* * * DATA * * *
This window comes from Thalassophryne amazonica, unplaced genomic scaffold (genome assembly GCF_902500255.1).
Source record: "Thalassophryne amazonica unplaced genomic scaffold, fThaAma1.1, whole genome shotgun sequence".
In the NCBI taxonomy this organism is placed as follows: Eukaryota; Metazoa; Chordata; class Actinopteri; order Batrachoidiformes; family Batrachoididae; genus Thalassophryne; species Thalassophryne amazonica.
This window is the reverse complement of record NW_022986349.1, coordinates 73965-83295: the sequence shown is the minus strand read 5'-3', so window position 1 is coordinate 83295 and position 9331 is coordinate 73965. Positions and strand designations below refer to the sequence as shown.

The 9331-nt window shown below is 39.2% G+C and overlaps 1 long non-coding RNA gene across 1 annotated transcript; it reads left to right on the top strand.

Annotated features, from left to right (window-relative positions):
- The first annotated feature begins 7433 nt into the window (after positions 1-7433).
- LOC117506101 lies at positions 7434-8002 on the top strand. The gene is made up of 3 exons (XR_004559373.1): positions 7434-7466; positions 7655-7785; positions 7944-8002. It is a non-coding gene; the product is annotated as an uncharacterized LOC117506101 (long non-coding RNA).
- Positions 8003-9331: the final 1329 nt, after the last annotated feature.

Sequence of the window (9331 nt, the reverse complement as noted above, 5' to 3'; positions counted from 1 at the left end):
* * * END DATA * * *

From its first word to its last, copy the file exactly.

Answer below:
This window comes from Thalassophryne amazonica, unplaced genomic scaffold (genome assembly GCF_902500255.1).
Source record: "Thalassophryne amazonica unplaced genomic scaffold, fThaAma1.1, whole genome shotgun sequence".
In the NCBI taxonomy this organism is placed as follows: Eukaryota; Metazoa; Chordata; class Actinopteri; order Batrachoidiformes; family Batrachoididae; genus Thalassophryne; species Thalassophryne amazonica.
This window is the reverse complement of record NW_022986349.1, coordinates 73965-83295: the sequence shown is the minus strand read 5'-3', so window position 1 is coordinate 83295 and position 9331 is coordinate 73965. Positions and strand designations below refer to the sequence as shown.

The 9331-nt window shown below is 39.2% G+C and overlaps 1 long non-coding RNA gene across 1 annotated transcript; it reads left to right on the top strand.

Annotated features, from left to right (window-relative positions):
- The first annotated feature begins 7433 nt into the window (after positions 1-7433).
- LOC117506101 lies at positions 7434-8002 on the top strand. The gene is made up of 3 exons (XR_004559373.1): positions 7434-7466; positions 7655-7785; positions 7944-8002. It is a non-coding gene; the product is annotated as an uncharacterized LOC117506101 (long non-coding RNA).
- Positions 8003-9331: the final 1329 nt, after the last annotated feature.

Sequence of the window (9331 nt, the reverse complement as noted above, 5' to 3'; positions counted from 1 at the left end):